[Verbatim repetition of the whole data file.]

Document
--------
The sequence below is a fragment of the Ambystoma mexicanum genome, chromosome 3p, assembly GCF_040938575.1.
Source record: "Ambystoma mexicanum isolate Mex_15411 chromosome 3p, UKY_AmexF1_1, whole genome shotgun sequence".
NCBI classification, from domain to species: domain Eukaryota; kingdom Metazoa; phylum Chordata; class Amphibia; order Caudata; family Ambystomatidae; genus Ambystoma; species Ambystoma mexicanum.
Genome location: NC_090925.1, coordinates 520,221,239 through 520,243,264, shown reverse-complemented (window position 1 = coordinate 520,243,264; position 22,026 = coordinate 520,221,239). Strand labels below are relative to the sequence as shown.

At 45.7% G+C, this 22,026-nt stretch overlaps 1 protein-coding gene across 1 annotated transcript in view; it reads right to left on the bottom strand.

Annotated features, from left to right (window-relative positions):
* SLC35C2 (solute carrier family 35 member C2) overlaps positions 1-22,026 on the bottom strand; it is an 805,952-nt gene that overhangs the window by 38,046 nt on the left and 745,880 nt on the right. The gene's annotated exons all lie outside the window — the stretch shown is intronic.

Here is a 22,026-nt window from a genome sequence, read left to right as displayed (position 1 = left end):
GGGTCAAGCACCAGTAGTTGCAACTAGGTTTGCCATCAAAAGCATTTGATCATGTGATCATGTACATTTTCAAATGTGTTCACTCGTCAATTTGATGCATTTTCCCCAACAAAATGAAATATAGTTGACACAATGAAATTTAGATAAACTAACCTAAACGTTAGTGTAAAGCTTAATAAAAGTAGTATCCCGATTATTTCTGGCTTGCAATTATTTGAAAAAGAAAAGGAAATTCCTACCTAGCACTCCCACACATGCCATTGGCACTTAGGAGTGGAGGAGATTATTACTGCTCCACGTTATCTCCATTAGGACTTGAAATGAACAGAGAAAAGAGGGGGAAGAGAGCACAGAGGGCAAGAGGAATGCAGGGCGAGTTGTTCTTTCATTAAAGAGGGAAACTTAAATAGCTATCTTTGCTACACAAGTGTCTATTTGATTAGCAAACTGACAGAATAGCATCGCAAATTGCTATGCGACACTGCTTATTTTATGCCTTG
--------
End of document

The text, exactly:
The sequence below is a fragment of the Ambystoma mexicanum genome, chromosome 3p, assembly GCF_040938575.1.
Source record: "Ambystoma mexicanum isolate Mex_15411 chromosome 3p, UKY_AmexF1_1, whole genome shotgun sequence".
NCBI classification, from domain to species: domain Eukaryota; kingdom Metazoa; phylum Chordata; class Amphibia; order Caudata; family Ambystomatidae; genus Ambystoma; species Ambystoma mexicanum.
Genome location: NC_090925.1, coordinates 520,221,239 through 520,243,264, shown reverse-complemented (window position 1 = coordinate 520,243,264; position 22,026 = coordinate 520,221,239). Strand labels below are relative to the sequence as shown.

At 45.7% G+C, this 22,026-nt stretch overlaps 1 protein-coding gene across 1 annotated transcript in view; it reads right to left on the bottom strand.

Annotated features, from left to right (window-relative positions):
* SLC35C2 (solute carrier family 35 member C2) overlaps positions 1-22,026 on the bottom strand; it is an 805,952-nt gene that overhangs the window by 38,046 nt on the left and 745,880 nt on the right. The gene's annotated exons all lie outside the window — the stretch shown is intronic.

Here is a 22,026-nt window from a genome sequence, read left to right as displayed (position 1 = left end):
GGGTCAAGCACCAGTAGTTGCAACTAGGTTTGCCATCAAAAGCATTTGATCATGTGATCATGTACATTTTCAAATGTGTTCACTCGTCAATTTGATGCATTTTCCCCAACAAAATGAAATATAGTTGACACAATGAAATTTAGATAAACTAACCTAAACGTTAGTGTAAAGCTTAATAAAAGTAGTATCCCGATTATTTCTGGCTTGCAATTATTTGAAAAAGAAAAGGAAATTCCTACCTAGCACTCCCACACATGCCATTGGCACTTAGGAGTGGAGGAGATTATTACTGCTCCACGTTATCTCCATTAGGACTTGAAATGAACAGAGAAAAGAGGGGGAAGAGAGCACAGAGGGCAAGAGGAATGCAGGGCGAGTTGTTCTTTCATTAAAGAGGGAAACTTAAATAGCTATCTTTGCTACACAAGTGTCTATTTGATTAGCAAACTGACAGAATAGCATCGCAAATTGCTATGCGACACTGCTTATTTTATGCCTTG